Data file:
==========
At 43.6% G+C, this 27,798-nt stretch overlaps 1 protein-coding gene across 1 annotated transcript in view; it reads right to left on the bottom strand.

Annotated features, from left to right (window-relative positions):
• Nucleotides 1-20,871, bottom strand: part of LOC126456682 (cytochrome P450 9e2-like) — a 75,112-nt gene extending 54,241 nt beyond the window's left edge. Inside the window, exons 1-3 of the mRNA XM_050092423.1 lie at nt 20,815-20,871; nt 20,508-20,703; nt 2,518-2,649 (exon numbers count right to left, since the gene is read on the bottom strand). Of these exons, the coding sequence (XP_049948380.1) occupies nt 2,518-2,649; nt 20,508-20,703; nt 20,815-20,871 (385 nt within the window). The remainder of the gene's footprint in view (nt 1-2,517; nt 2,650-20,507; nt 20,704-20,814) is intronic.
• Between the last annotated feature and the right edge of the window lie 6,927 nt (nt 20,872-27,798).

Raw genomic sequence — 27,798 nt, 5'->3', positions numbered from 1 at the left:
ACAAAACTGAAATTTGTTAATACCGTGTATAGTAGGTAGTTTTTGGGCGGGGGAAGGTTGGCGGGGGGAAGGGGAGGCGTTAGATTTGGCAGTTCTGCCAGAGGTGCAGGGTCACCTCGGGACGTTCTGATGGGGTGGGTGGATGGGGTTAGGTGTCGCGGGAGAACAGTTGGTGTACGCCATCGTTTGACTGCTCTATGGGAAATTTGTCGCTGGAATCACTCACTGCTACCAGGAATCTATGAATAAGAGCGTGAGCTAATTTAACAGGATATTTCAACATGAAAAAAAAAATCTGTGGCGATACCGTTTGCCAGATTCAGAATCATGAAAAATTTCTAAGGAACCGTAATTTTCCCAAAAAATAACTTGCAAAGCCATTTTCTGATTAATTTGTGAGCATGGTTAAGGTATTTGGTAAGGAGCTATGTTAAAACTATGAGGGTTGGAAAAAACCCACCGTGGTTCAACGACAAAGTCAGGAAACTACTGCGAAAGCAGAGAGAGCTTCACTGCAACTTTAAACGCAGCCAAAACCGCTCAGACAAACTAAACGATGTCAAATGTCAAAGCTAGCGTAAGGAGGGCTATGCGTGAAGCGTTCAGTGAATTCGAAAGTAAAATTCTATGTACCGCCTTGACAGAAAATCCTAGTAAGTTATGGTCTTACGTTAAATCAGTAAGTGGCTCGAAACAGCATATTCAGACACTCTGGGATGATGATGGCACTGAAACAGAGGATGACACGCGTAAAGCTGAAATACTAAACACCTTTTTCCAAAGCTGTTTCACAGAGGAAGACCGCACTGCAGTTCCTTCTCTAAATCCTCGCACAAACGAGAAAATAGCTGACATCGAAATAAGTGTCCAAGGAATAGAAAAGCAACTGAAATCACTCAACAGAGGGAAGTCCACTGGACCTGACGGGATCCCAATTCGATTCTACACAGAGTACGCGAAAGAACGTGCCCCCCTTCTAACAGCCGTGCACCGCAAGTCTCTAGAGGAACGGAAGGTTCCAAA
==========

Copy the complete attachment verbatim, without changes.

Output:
At 43.6% G+C, this 27,798-nt stretch overlaps 1 protein-coding gene across 1 annotated transcript in view; it reads right to left on the bottom strand.

Annotated features, from left to right (window-relative positions):
• Nucleotides 1-20,871, bottom strand: part of LOC126456682 (cytochrome P450 9e2-like) — a 75,112-nt gene extending 54,241 nt beyond the window's left edge. Inside the window, exons 1-3 of the mRNA XM_050092423.1 lie at nt 20,815-20,871; nt 20,508-20,703; nt 2,518-2,649 (exon numbers count right to left, since the gene is read on the bottom strand). Of these exons, the coding sequence (XP_049948380.1) occupies nt 2,518-2,649; nt 20,508-20,703; nt 20,815-20,871 (385 nt within the window). The remainder of the gene's footprint in view (nt 1-2,517; nt 2,650-20,507; nt 20,704-20,814) is intronic.
• Between the last annotated feature and the right edge of the window lie 6,927 nt (nt 20,872-27,798).

Raw genomic sequence — 27,798 nt, 5'->3', positions numbered from 1 at the left:
ACAAAACTGAAATTTGTTAATACCGTGTATAGTAGGTAGTTTTTGGGCGGGGGAAGGTTGGCGGGGGGAAGGGGAGGCGTTAGATTTGGCAGTTCTGCCAGAGGTGCAGGGTCACCTCGGGACGTTCTGATGGGGTGGGTGGATGGGGTTAGGTGTCGCGGGAGAACAGTTGGTGTACGCCATCGTTTGACTGCTCTATGGGAAATTTGTCGCTGGAATCACTCACTGCTACCAGGAATCTATGAATAAGAGCGTGAGCTAATTTAACAGGATATTTCAACATGAAAAAAAAAATCTGTGGCGATACCGTTTGCCAGATTCAGAATCATGAAAAATTTCTAAGGAACCGTAATTTTCCCAAAAAATAACTTGCAAAGCCATTTTCTGATTAATTTGTGAGCATGGTTAAGGTATTTGGTAAGGAGCTATGTTAAAACTATGAGGGTTGGAAAAAACCCACCGTGGTTCAACGACAAAGTCAGGAAACTACTGCGAAAGCAGAGAGAGCTTCACTGCAACTTTAAACGCAGCCAAAACCGCTCAGACAAACTAAACGATGTCAAATGTCAAAGCTAGCGTAAGGAGGGCTATGCGTGAAGCGTTCAGTGAATTCGAAAGTAAAATTCTATGTACCGCCTTGACAGAAAATCCTAGTAAGTTATGGTCTTACGTTAAATCAGTAAGTGGCTCGAAACAGCATATTCAGACACTCTGGGATGATGATGGCACTGAAACAGAGGATGACACGCGTAAAGCTGAAATACTAAACACCTTTTTCCAAAGCTGTTTCACAGAGGAAGACCGCACTGCAGTTCCTTCTCTAAATCCTCGCACAAACGAGAAAATAGCTGACATCGAAATAAGTGTCCAAGGAATAGAAAAGCAACTGAAATCACTCAACAGAGGGAAGTCCACTGGACCTGACGGGATCCCAATTCGATTCTACACAGAGTACGCGAAAGAACGTGCCCCCCTTCTAACAGCCGTGCACCGCAAGTCTCTAGAGGAACGGAAGGTTCCAAA